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'Free-to-play concerns me, I can just about stomach how much I have to pay for DLC'

How do you feel about F2P? Sound off inside...

On last week's mailbox we retreaded old ground with an e-mail about the Mass Effect 3 ending and BioWare's efforts to clear up confusion with the Extended Cut DLC.

This week we've got Stuart Shelley, who's worried about the free-to-play future.

To have your letter featured on CVG's Mailbox, drop us a line.

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I've been seeing more and more comments from developers and publishers recently saying that in the future all games will follow the free-to-play (FTP) model. This concerns me greatly.

Whilst I get the reasons why FTP appeals to them (getting the product into more gamers' hands and milking money out of them with micro transactions), it holds no appeal to me as a long-time gamer. I can just about stomach the amount I have to pay out for DLC for my favourite games but the idea that someone can gain a massive advantage over me just by paying more really doesn't sit well with me.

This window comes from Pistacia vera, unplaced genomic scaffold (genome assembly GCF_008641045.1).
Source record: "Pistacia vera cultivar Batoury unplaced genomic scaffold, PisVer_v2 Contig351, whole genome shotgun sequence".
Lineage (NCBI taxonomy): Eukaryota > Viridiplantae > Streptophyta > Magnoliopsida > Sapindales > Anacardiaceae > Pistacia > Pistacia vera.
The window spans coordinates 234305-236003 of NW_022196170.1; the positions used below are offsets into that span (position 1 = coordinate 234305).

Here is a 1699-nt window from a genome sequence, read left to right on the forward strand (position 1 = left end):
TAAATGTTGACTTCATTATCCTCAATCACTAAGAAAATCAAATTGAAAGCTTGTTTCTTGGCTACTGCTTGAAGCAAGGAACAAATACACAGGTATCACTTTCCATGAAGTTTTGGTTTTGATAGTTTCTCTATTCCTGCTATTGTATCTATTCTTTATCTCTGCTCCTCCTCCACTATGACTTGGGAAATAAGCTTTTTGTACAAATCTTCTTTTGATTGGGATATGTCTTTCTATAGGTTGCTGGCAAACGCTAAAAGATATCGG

And where do the micro transactions end? They seem to be focused on milking as much money as possible over making quality games.

Nintendo had that attitude with the Wii and although the money flowed at first, it soon slowed right down and now they're having to play catch up with the gamers they let down. I'm not saying that FTP isn't viable, but the notion that every game will be FTP is a very depressing one.

XBW: Stuart, we don't think games will all be free-to-play in the future. Some will be, like Crytek's next project, but others will be traditional games as we now know them. Others will be services, others XBLA style indie games, and some will be home made. The free to play model isn't all about gouging players − look at Team Fortress2. It's a great game regardless of whether you pay or not, but because it's got such a huge user base, Valve need relatively few micro-transactions to recover their development costs. That's the beauty of FTP.

CVG says: Long-time gamers are, expectedly, quite concerned about the forecasted free-to-play revolution, in particular the idea of microtransactions, pay-to-win schemes and ownership issues proving to be the most contentious. We discussed these issues extensively with Eugene Evans, general manger of BioWare Mythic, which is working on a free-to-play reboot of Ultima. Read our BioWare Mythic versus CVG on free-to-play feature to see what he had to say.

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